Shrimp with Fresh Fra Diavolo Sauce

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Servings : Prep Time : Cook Time : Ready In : Shrimp with Fresh Fra Diavolo Sauce is so easy to prepare. Low in both fat and calories, it's a great weeknight meal, that's good enough for company.

Shrimp with Fresh Fra Diavolo Sauce

“Shrimp with Fresh Fra Diavolo sauce (spicy Devil sauce) is best when made with fresh heirloom tomatoes, but canned diced tomatoes will also work. This is a simple, yet elegant, dinner. Quick enough for weeknights, good enough for company”

Shrimp with Fresh Fra Diavolo Sauce

Ingredients

  • 2 tablespoons extra virgin olive oil
  • 6 cloves garlic, minced
  • 1 1/2 pounds fresh tomatoes (preferably Heirloom) peeled, seeded if desired, and diced, with juice
  • Salt to taste
  • 1 teaspoon red pepper flakes
  • 1 pound medium shrimp, peeled and deveined
  • 8 ounces cooked pasta
  • Minced fresh parsley, to sprinkle (about 1 1/2 tablespoons)

Method

Step 1

In a large sauce pan (non-reactive) heat the olive oil over medium heat; add the garlic and red pepper flakes, once they sizzle, add the tomatoes, and salt. Reduce heat to medium-low and simmer, stirring occasionally, for 30 minutes.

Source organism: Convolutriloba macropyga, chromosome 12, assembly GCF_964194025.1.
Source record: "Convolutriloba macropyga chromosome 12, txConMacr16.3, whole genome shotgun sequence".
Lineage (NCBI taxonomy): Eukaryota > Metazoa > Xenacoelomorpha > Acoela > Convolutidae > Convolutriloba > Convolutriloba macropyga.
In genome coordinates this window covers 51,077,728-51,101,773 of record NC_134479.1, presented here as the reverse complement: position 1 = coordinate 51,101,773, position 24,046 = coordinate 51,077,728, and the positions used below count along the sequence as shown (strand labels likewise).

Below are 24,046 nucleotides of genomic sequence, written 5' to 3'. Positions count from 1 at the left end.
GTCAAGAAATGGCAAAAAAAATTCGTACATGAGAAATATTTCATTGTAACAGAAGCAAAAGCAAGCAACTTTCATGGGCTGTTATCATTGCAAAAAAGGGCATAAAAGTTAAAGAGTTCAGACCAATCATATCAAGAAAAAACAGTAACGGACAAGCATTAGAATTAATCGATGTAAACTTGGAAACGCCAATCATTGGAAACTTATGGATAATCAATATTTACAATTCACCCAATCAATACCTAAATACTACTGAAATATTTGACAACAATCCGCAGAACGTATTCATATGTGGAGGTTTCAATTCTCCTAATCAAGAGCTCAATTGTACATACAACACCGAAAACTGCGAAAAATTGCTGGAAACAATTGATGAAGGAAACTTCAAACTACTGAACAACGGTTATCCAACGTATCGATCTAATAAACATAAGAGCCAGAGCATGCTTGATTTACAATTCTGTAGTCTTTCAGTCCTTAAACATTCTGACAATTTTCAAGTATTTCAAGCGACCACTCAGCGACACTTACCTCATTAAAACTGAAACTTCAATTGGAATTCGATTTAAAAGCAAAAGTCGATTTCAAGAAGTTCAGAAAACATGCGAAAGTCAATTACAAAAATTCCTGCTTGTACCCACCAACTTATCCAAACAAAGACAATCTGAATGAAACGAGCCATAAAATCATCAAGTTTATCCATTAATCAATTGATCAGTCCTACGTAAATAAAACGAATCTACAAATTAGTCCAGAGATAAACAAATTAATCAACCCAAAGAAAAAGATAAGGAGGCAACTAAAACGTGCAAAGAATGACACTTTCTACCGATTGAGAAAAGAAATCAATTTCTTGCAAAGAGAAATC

Add the shrimp to the sauce and simmer, about 3 minutes, or until the shrimp are cooked through.

Serve over cooked pasta. Garnish with fresh parsley.

Wine Pairing: Because of the spicy nature of this dish,  a wine that is more fruit forward, with low firm tannins is best. Terroir to terroir, a Primitivo (or Zinfandel) is a good choice, a Tempranillo and Sangiovese also work. Make sure these wines are not too high in alcohol, staying below 14.5% if possible. A California Merlot would also work.



{The making of Shrimp with Fresh Fra Diavolo Sauce}

 

Shrimp with fresh fra diavolo sauce

 

This recipe is close to my heart. First, because it’s deliciously easy to make. Second because it’s low-fat. But mostly because a Lobster Fra Diabolo was one of the first recipes I edited and boy, was it a doozy of an edit.

The Son’s of Italy published a cookbook, made up of recipes from the kitchens of their Mothers, Nana, Aunties, Uncle Vito, everyone in the family. This was, I’m sure at the time, a great fund-raiser. They sold their recipe book to consumers, as well as, I’m guessing every Italian cooking site they could. This included the one I was doing recipe archives clean-up for – Colavita USA.

The recipes were generally poorly written. Written as Nana might tell you as she is preparing the dish – a pinch of this, a bit of that. Instructions were missing. Ingredients were missing. It was a big puzzle trying to figure out how much, or when to add many ingredients.

Not intuitive.

But I’m a pretty good kitchen sleuth – so I started cleaning things up – explaining better how to prepare the dish, and making sure ingredients in the recipe showed up somewhere in the instructions, and vice versa. Ingredients mentioned in the instructions were actually listed in the ingredients column.

A brilliant way to write a recipe IMHO.

One of the first recipes I encountered was for Lobster Fra Diavolo.